Last, but not least, we must consider the ethical conflicts.9,10 Does LRTX violate the principles of equal opportunities and fairness in access to the first transplantation? We must not overlook the fact that, on the hierarchy of principles, justice ranks higher than beneficence. And another point: are the current clinical outcomes of LRTX acceptable and do they justify these procedures? Not at the present time, we feel, but a more careful selection of candidates and future advances in techniques may make us change our mind.

References
[1]
Memoria actividad donación y trasplante pulmonar. España 2017. Available from: http://www.ont.es.
[2]
S.M. Kawut.
Lung retransplantation.
Clin Chest Med, 32 (2011), pp. 367-377
[3]
S.E. Verleden, R. Vos, B.M. Vanaudenaerde, G.M. Verleden.
Chronic lung allograft dysfunction phenotypes and treatment.
J Thorac Dis, 9 (2017), pp. 2650-2659
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S.E. Verleden, J.L. Todd, M. Sato, S.M. Palmer, T. Martinu, E.N. Pavlisko, et al.
Impact of CLAD phenotype on survival after lung retransplantation: a multicenter study.
Am J Transplant, 15 (2015), pp. 2223-2230
[5]
D.J. Hall, E.V. Belli, J.A. Gregg, J.C. Salgado, M.A. Baz, E.D. Staples, et al.
Two decades of lung retrasplantation: a single-center experience.
Ann Thorac Surg, 103 (2017), pp. 1076-1083
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D. Weill, C. Benden, P.A. Corris, J.H. Dark, R.D. Davis, S. Keshavjee, et al.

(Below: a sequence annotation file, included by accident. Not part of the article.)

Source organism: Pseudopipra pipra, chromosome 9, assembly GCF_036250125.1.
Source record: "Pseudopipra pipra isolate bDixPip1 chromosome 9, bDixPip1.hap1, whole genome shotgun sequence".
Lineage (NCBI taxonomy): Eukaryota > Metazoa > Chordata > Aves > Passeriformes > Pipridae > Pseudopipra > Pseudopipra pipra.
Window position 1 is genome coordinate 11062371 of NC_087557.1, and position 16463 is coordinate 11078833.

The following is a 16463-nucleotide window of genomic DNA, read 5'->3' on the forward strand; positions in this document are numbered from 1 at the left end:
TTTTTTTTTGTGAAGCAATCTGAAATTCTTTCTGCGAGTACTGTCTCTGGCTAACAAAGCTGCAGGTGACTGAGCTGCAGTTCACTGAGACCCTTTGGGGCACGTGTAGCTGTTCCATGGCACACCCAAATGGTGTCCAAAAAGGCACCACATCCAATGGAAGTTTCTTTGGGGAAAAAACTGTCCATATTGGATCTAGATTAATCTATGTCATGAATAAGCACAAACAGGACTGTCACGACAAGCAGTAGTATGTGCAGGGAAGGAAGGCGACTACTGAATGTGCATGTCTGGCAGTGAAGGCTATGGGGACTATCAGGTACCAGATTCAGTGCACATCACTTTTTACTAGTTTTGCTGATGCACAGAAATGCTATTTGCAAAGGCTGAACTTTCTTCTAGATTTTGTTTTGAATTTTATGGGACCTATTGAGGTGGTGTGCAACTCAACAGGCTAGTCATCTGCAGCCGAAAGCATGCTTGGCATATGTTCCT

A consensus document for the selection of lung transplant candidates: 2014 — an update from the Pulmonary Transplantation Council of the International Society for Heart and Lung Transplantation.
J Heart Lung Trasplant, 34 (2015), pp. 1-15
[7]
D.C. Chambers, R.D. Yusen, W.S. Cherikh, S.B. Goldfarb, A.Y. Kucheryavaya, K. Khusch, et al.
The registry of the International Society for Heart and Lung Transplantation: thirty-fourth adult lung and heart-lung transplantation report-2017; focus theme: allograft ischemic time.
J Heart Lung Transplant, 36 (2017), pp. 1047-1059
[8]
P. Moreno, A. Álvarez, F. Santos, J.M. Vaquero, C. Baamonde, J. Redel, et al.
Extended recipients but not extended donors are associated with poor outcomes following lung transplantation.
Eur J Cardiothorac Surg, 45 (2014), pp. 1040-1047
[9]
P.A. Ubel, R.M. Arnold, A.L. Caplan.
Rationing failure. The ethical lessons of the retransplantation of scarce vital organs.
JAMA, 270 (1993), pp. 2469-2474
[10]
D.C. Neujahr.
Lung retransplantation: practical and ethical considerations raised by the Hannover protocol.
Transplantation, 102 (2018), pp. 355-356

Please cite this article as: Vaquero Barrios JM, Santos Luna F, Salvatierra Velázquez Á. Retrasplante pulmonar. Visión contraria. Arch Bronconeumol. 2018;54:311–312.